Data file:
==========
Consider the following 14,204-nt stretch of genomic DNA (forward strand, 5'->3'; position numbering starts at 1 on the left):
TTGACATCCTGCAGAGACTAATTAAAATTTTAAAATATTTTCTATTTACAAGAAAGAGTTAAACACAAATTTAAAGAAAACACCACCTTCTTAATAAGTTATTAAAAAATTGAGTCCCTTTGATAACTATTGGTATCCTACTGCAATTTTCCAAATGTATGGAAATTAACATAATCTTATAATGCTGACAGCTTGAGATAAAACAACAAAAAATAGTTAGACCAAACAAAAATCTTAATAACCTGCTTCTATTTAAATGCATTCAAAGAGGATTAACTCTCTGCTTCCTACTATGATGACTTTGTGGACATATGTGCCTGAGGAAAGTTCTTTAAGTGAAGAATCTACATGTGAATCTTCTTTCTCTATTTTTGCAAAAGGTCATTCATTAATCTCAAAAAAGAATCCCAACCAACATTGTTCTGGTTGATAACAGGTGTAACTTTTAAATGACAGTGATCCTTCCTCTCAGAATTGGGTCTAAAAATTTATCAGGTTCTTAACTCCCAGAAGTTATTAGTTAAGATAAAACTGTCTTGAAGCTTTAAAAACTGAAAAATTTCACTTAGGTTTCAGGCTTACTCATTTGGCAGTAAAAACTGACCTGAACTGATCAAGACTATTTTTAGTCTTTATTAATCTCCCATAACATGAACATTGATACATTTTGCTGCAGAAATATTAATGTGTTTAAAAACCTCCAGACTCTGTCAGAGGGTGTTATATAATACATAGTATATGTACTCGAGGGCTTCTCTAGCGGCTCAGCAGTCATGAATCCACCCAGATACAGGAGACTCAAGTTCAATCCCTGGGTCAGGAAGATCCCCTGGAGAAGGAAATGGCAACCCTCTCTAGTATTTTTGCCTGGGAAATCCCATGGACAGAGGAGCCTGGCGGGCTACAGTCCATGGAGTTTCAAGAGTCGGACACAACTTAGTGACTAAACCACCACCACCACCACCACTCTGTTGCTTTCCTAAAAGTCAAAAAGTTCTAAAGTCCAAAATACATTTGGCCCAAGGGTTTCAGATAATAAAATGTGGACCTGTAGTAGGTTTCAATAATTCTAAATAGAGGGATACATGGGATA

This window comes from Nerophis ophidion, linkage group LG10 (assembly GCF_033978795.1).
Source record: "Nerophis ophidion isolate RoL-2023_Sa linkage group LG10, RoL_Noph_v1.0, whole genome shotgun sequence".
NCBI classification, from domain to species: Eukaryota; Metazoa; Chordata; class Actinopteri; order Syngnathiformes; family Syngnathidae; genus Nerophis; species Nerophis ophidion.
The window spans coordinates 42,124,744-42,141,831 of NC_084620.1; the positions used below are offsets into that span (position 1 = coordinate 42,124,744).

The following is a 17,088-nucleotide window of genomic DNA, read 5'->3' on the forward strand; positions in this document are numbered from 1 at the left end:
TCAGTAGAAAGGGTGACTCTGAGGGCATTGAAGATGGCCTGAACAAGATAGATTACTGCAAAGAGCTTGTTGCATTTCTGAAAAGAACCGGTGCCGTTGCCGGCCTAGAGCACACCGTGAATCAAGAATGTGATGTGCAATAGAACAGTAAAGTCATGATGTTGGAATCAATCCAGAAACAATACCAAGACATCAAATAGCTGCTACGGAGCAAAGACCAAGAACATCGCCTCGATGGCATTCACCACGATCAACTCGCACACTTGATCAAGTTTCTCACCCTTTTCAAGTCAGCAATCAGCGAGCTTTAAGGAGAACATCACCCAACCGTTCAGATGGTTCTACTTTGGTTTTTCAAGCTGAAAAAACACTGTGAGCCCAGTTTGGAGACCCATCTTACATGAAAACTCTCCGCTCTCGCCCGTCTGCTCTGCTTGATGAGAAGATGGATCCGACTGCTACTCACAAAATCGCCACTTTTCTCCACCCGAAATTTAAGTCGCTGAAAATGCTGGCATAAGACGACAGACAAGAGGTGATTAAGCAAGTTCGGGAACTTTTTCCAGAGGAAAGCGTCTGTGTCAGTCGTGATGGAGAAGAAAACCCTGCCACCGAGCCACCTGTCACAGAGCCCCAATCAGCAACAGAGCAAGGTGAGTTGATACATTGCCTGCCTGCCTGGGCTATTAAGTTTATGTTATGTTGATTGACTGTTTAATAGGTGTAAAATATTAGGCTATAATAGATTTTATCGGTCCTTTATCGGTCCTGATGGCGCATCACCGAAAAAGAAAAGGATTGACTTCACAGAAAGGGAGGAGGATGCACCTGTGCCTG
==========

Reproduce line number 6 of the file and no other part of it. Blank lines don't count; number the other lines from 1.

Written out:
The window spans coordinates 42,124,744-42,141,831 of NC_084620.1; the positions used below are offsets into that span (position 1 = coordinate 42,124,744).